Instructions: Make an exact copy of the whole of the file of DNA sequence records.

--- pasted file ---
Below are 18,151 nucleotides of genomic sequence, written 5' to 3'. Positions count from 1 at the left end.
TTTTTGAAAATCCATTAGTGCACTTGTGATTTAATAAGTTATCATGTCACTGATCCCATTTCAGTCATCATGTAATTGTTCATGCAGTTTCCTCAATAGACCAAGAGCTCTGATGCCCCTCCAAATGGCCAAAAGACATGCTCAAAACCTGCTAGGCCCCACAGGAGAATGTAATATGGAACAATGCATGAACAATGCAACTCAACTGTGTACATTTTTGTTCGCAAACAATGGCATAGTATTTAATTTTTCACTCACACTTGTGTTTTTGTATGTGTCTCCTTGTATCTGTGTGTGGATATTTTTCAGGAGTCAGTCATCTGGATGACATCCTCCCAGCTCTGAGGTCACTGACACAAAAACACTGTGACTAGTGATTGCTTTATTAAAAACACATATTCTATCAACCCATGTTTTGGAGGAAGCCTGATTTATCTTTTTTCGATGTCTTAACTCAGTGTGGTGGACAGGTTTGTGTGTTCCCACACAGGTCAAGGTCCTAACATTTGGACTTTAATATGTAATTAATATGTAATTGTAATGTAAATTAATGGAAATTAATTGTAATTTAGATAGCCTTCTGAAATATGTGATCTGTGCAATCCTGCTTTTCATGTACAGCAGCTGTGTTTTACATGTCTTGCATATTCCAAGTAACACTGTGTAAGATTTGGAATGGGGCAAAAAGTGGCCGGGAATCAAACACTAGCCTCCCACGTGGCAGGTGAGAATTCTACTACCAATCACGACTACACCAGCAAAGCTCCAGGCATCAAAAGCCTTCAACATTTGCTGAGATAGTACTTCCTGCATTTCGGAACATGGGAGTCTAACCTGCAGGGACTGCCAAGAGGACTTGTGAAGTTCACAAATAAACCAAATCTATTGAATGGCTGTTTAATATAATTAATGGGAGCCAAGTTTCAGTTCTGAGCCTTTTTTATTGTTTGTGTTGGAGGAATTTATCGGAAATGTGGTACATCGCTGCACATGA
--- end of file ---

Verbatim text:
Below are 18,151 nucleotides of genomic sequence, written 5' to 3'. Positions count from 1 at the left end.
TTTTTGAAAATCCATTAGTGCACTTGTGATTTAATAAGTTATCATGTCACTGATCCCATTTCAGTCATCATGTAATTGTTCATGCAGTTTCCTCAATAGACCAAGAGCTCTGATGCCCCTCCAAATGGCCAAAAGACATGCTCAAAACCTGCTAGGCCCCACAGGAGAATGTAATATGGAACAATGCATGAACAATGCAACTCAACTGTGTACATTTTTGTTCGCAAACAATGGCATAGTATTTAATTTTTCACTCACACTTGTGTTTTTGTATGTGTCTCCTTGTATCTGTGTGTGGATATTTTTCAGGAGTCAGTCATCTGGATGACATCCTCCCAGCTCTGAGGTCACTGACACAAAAACACTGTGACTAGTGATTGCTTTATTAAAAACACATATTCTATCAACCCATGTTTTGGAGGAAGCCTGATTTATCTTTTTTCGATGTCTTAACTCAGTGTGGTGGACAGGTTTGTGTGTTCCCACACAGGTCAAGGTCCTAACATTTGGACTTTAATATGTAATTAATATGTAATTGTAATGTAAATTAATGGAAATTAATTGTAATTTAGATAGCCTTCTGAAATATGTGATCTGTGCAATCCTGCTTTTCATGTACAGCAGCTGTGTTTTACATGTCTTGCATATTCCAAGTAACACTGTGTAAGATTTGGAATGGGGCAAAAAGTGGCCGGGAATCAAACACTAGCCTCCCACGTGGCAGGTGAGAATTCTACTACCAATCACGACTACACCAGCAAAGCTCCAGGCATCAAAAGCCTTCAACATTTGCTGAGATAGTACTTCCTGCATTTCGGAACATGGGAGTCTAACCTGCAGGGACTGCCAAGAGGACTTGTGAAGTTCACAAATAAACCAAATCTATTGAATGGCTGTTTAATATAATTAATGGGAGCCAAGTTTCAGTTCTGAGCCTTTTTTATTGTTTGTGTTGGAGGAATTTATCGGAAATGTGGTACATCGCTGCACATGA